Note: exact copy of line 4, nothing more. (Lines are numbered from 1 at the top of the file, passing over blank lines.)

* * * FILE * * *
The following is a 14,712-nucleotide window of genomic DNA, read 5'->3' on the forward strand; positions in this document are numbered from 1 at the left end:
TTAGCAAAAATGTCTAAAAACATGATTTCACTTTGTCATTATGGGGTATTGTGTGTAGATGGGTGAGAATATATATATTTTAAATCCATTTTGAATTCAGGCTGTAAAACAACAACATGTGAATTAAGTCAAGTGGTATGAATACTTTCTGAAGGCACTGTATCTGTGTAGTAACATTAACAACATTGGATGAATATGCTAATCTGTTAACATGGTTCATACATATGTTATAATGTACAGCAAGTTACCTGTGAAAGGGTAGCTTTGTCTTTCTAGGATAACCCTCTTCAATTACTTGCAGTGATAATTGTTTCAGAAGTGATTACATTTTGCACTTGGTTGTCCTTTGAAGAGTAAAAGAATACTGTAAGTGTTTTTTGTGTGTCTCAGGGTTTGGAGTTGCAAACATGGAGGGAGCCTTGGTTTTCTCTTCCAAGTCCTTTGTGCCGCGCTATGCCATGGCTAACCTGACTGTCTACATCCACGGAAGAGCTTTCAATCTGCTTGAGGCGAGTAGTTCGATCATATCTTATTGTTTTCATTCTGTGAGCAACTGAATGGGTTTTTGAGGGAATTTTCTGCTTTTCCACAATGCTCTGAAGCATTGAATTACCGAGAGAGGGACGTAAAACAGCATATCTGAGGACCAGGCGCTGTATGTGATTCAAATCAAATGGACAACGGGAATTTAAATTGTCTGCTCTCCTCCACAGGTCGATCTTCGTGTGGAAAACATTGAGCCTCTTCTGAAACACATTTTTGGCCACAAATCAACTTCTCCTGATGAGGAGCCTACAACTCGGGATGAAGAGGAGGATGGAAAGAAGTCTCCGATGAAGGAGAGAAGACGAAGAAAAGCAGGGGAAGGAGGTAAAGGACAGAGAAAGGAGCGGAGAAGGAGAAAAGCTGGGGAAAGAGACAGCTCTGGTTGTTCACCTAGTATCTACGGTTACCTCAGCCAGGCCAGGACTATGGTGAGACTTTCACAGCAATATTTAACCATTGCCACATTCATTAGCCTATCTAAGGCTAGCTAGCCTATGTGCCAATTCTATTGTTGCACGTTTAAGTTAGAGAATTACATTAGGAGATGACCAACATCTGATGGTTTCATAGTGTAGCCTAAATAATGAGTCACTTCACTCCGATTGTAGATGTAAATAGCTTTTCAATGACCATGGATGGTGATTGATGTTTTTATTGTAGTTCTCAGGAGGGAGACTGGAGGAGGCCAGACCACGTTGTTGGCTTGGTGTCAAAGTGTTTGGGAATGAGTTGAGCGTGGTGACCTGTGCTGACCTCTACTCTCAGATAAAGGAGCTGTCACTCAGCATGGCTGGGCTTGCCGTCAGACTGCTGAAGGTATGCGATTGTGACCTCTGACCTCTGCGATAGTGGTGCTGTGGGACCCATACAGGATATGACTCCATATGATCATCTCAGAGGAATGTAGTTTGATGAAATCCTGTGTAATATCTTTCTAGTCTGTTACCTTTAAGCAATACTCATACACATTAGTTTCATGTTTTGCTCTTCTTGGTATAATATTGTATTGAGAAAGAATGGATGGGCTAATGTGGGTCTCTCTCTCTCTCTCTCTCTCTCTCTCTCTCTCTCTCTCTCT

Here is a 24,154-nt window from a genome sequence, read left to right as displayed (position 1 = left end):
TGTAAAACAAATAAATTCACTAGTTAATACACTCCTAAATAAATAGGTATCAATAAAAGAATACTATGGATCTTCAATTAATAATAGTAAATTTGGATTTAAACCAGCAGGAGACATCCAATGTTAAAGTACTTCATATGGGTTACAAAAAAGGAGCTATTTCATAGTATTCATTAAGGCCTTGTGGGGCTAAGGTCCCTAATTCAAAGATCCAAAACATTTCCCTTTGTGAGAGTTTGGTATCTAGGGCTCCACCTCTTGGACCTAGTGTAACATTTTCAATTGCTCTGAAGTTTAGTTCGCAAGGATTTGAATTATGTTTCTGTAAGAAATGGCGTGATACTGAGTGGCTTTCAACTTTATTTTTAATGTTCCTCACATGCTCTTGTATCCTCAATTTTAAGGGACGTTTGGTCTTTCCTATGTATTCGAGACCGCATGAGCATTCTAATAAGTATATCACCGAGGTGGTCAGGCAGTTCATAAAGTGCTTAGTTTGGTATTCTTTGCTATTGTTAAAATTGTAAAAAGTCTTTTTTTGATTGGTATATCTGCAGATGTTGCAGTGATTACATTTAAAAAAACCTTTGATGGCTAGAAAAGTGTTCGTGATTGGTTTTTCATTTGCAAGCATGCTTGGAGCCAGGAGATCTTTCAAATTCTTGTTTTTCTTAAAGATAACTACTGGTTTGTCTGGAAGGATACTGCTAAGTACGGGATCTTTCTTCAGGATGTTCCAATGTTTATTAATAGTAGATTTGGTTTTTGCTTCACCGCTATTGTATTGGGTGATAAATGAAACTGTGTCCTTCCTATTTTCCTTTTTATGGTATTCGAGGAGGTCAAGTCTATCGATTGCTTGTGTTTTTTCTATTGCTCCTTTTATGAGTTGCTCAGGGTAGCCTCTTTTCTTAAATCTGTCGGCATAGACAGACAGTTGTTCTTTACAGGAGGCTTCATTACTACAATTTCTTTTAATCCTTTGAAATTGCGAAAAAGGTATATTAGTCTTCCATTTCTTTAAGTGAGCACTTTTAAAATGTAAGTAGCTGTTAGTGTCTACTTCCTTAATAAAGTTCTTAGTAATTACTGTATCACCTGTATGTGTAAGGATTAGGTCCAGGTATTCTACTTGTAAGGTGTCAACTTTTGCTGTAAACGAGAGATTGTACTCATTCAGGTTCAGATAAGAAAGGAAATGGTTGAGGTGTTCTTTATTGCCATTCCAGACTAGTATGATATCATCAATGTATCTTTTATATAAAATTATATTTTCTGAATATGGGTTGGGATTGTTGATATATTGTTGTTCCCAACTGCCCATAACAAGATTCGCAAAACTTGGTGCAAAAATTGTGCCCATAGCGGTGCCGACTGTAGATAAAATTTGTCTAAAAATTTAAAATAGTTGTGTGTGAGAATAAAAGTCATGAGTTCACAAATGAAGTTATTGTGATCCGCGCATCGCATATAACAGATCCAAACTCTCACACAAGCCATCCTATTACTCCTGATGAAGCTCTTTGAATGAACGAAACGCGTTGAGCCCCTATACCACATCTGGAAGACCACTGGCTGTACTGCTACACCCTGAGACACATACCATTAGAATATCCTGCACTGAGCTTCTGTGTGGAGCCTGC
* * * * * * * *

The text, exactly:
TGTAAAACAAATAAATTCACTAGTTAATACACTCCTAAATAAATAGGTATCAATAAAAGAATACTATGGATCTTCAATTAATAATAGTAAATTTGGATTTAAACCAGCAGGAGACATCCAATGTTAAAGTACTTCATATGGGTTACAAAAAAGGAGCTATTTCATAGTATTCATTAAGGCCTTGTGGGGCTAAGGTCCCTAATTCAAAGATCCAAAACATTTCCCTTTGTGAGAGTTTGGTATCTAGGGCTCCACCTCTTGGACCTAGTGTAACATTTTCAATTGCTCTGAAGTTTAGTTCGCAAGGATTTGAATTATGTTTCTGTAAGAAATGGCGTGATACTGAGTGGCTTTCAACTTTATTTTTAATGTTCCTCACATGCTCTTGTATCCTCAATTTTAAGGGACGTTTGGTCTTTCCTATGTATTCGAGACCGCATGAGCATTCTAATAAGTATATCACCGAGGTGGTCAGGCAGTTCATAAAGTGCTTAGTTTGGTATTCTTTGCTATTGTTAAAATTGTAAAAAGTCTTTTTTTGATTGGTATATCTGCAGATGTTGCAGTGATTACATTTAAAAAAACCTTTGATGGCTAGAAAAGTGTTCGTGATTGGTTTTTCATTTGCAAGCATGCTTGGAGCCAGGAGATCTTTCAAATTCTTGTTTTTCTTAAAGATAACTACTGGTTTGTCTGGAAGGATACTGCTAAGTACGGGATCTTTCTTCAGGATGTTCCAATGTTTATTAATAGTAGATTTGGTTTTTGCTTCACCGCTATTGTATTGGGTGATAAATGAAACTGTGTCCTTCCTATTTTCCTTTTTATGGTATTCGAGGAGGTCAAGTCTATCGATTGCTTGTGTTTTTTCTATTGCTCCTTTTATGAGTTGCTCAGGGTAGCCTCTTTTCTTAAATCTGTCGGCATAGACAGACAGTTGTTCTTTACAGGAGGCTTCATTACTACAATTTCTTTTAATCCTTTGAAATTGCGAAAAAGGTATATTAGTCTTCCATTTCTTTAAGTGAGCACTTTTAAAATGTAAGTAGCTGTTAGTGTCTACTTCCTTAATAAAGTTCTTAGTAATTACTGTATCACCTGTATGTGTAAGGATTAGGTCCAGGTATTCTACTTGTAAGGTGTCAACTTTTGCTGTAAACGAGAGATTGTACTCATTCAGGTTCAGATAAGAAAGGAAATGGTTGAGGTGTTCTTTATTGCCATTCCAGACTAGTATGATATCATCAATGTATCTTTTATATAAAATTATATTTTCTGAATATGGGTTGGGATTGTTGATATATTGTTGTTCCCAACTGCCCATAACAAGATTCGCAAAACTTGGTGCAAAAATTGTGCCCATAGCGGTGCCGACTGTAGATAAAATTTGTCTAAAAATTTAAAATAGTTGTGTGTGAGAATAAAAGTCATGAGTTCACAAATGAAGTTATTGTGATCCGCGCATCGCATATAACAGATCCAAACTCTCACACAAGCCATCCTATTACTCCTGATGAAGCTCTTTGAATGAACGAAACGCGTTGAGCCCCTATACCACATCTGGAAGACCACTGGCTGTACTGCTACACCCTGAGACACATACCATTAGAATATCCTGCACTGAGCTTCTGTGTGGAGCCTGC